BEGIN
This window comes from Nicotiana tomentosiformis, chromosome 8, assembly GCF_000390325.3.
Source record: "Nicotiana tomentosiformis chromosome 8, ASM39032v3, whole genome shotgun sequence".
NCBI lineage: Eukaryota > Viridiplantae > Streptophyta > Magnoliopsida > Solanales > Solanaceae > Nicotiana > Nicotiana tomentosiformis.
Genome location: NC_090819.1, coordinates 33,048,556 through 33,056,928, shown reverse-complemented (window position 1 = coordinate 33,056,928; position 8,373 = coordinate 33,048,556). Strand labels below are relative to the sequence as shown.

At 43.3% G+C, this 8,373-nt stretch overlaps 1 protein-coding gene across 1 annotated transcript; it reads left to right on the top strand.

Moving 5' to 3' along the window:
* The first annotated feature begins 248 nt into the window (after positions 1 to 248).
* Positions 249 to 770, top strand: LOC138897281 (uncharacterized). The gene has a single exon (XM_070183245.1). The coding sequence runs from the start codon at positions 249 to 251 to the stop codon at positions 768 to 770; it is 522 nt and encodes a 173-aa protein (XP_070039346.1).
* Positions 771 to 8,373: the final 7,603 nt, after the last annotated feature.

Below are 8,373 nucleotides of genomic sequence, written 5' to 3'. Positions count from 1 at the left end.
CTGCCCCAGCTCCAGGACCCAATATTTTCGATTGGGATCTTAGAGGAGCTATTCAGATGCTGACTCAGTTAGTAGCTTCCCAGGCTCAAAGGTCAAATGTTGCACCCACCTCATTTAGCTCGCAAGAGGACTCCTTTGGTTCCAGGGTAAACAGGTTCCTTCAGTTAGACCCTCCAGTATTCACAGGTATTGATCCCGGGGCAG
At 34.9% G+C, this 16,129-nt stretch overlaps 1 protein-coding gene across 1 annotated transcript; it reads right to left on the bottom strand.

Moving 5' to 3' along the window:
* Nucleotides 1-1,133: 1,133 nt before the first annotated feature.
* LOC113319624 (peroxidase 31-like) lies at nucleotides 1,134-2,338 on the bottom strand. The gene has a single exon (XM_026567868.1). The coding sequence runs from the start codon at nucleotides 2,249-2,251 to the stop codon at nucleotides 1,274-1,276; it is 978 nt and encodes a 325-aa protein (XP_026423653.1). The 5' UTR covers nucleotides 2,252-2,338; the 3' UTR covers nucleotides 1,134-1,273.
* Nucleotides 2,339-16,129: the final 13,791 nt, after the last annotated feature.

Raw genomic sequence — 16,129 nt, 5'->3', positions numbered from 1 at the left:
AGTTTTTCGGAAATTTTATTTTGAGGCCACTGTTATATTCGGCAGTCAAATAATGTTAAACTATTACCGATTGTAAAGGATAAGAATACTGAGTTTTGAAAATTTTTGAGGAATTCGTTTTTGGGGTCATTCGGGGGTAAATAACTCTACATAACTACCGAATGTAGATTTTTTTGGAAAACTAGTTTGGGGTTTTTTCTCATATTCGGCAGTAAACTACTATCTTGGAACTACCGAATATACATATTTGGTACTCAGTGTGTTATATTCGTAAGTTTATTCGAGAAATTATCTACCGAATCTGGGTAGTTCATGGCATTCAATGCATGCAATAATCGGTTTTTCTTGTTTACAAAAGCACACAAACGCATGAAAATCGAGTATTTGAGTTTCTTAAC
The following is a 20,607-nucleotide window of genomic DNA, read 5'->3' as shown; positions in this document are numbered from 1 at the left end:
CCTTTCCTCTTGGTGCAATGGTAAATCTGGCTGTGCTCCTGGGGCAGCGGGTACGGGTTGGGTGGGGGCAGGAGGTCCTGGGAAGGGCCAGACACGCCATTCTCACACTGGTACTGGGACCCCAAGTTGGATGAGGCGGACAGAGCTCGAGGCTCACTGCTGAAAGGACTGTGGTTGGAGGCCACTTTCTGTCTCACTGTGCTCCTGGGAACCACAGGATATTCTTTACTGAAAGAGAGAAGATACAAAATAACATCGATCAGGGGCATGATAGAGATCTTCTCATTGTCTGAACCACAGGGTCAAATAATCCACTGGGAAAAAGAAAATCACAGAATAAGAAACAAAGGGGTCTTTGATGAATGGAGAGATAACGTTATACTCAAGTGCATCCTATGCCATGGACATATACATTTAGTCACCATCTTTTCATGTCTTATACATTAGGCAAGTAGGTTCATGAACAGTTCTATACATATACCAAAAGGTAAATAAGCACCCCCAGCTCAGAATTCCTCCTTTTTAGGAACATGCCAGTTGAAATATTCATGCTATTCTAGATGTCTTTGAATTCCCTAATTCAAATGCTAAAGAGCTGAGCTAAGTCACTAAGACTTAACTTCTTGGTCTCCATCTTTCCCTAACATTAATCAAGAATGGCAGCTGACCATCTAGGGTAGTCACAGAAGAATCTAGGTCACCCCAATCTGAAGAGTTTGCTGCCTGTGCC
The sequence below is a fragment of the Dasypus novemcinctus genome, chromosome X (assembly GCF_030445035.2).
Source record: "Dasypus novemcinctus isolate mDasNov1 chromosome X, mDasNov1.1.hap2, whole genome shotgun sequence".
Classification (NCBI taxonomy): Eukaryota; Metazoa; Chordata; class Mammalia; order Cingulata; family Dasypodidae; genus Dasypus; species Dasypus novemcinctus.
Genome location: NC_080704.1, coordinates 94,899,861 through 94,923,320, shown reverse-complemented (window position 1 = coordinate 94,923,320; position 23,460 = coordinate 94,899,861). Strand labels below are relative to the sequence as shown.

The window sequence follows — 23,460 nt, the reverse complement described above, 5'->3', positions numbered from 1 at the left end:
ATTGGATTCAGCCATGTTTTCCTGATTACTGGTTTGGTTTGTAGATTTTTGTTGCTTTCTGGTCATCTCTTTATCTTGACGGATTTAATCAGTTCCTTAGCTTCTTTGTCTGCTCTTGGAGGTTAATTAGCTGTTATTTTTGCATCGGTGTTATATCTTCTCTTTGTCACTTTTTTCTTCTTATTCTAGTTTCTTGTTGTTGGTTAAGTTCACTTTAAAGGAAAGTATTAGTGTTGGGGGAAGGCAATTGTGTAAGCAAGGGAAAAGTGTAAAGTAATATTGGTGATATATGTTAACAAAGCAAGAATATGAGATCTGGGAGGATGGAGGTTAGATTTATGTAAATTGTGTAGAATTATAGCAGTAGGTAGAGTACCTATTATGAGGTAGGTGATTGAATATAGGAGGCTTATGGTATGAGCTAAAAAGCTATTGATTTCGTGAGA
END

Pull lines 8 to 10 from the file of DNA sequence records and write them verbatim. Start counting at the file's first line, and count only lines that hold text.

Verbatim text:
* Positions 249 to 770, top strand: LOC138897281 (uncharacterized). The gene has a single exon (XM_070183245.1). The coding sequence runs from the start codon at positions 249 to 251 to the stop codon at positions 768 to 770; it is 522 nt and encodes a 173-aa protein (XP_070039346.1).
* Positions 771 to 8,373: the final 7,603 nt, after the last annotated feature.

Below are 8,373 nucleotides of genomic sequence, written 5' to 3'. Positions count from 1 at the left end.